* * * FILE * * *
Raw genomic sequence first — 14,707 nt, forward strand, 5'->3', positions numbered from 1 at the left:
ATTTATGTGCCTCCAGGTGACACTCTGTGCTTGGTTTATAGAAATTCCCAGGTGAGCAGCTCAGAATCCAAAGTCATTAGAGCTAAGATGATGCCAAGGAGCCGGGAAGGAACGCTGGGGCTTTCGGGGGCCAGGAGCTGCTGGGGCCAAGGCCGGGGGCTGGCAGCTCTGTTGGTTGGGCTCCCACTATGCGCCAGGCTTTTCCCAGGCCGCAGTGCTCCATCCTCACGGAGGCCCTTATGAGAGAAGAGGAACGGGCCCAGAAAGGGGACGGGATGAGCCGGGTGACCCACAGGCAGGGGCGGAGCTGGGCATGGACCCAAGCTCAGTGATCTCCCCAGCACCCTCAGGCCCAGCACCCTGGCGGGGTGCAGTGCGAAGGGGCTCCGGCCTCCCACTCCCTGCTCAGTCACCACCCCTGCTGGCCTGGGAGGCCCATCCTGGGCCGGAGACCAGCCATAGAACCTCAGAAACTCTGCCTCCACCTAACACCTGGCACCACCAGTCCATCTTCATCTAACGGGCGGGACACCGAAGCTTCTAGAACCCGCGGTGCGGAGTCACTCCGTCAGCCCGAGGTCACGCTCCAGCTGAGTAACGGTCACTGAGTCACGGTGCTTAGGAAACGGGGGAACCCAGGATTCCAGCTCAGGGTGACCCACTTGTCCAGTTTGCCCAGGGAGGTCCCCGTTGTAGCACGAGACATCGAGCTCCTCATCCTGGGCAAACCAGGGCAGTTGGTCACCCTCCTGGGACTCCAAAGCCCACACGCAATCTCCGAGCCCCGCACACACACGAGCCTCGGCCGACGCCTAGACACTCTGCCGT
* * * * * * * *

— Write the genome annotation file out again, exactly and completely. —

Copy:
Raw genomic sequence first — 14,707 nt, forward strand, 5'->3', positions numbered from 1 at the left:
ATTTATGTGCCTCCAGGTGACACTCTGTGCTTGGTTTATAGAAATTCCCAGGTGAGCAGCTCAGAATCCAAAGTCATTAGAGCTAAGATGATGCCAAGGAGCCGGGAAGGAACGCTGGGGCTTTCGGGGGCCAGGAGCTGCTGGGGCCAAGGCCGGGGGCTGGCAGCTCTGTTGGTTGGGCTCCCACTATGCGCCAGGCTTTTCCCAGGCCGCAGTGCTCCATCCTCACGGAGGCCCTTATGAGAGAAGAGGAACGGGCCCAGAAAGGGGACGGGATGAGCCGGGTGACCCACAGGCAGGGGCGGAGCTGGGCATGGACCCAAGCTCAGTGATCTCCCCAGCACCCTCAGGCCCAGCACCCTGGCGGGGTGCAGTGCGAAGGGGCTCCGGCCTCCCACTCCCTGCTCAGTCACCACCCCTGCTGGCCTGGGAGGCCCATCCTGGGCCGGAGACCAGCCATAGAACCTCAGAAACTCTGCCTCCACCTAACACCTGGCACCACCAGTCCATCTTCATCTAACGGGCGGGACACCGAAGCTTCTAGAACCCGCGGTGCGGAGTCACTCCGTCAGCCCGAGGTCACGCTCCAGCTGAGTAACGGTCACTGAGTCACGGTGCTTAGGAAACGGGGGAACCCAGGATTCCAGCTCAGGGTGACCCACTTGTCCAGTTTGCCCAGGGAGGTCCCCGTTGTAGCACGAGACATCGAGCTCCTCATCCTGGGCAAACCAGGGCAGTTGGTCACCCTCCTGGGACTCCAAAGCCCACACGCAATCTCCGAGCCCCGCACACACACGAGCCTCGGCCGACGCCTAGACACTCTGCCGT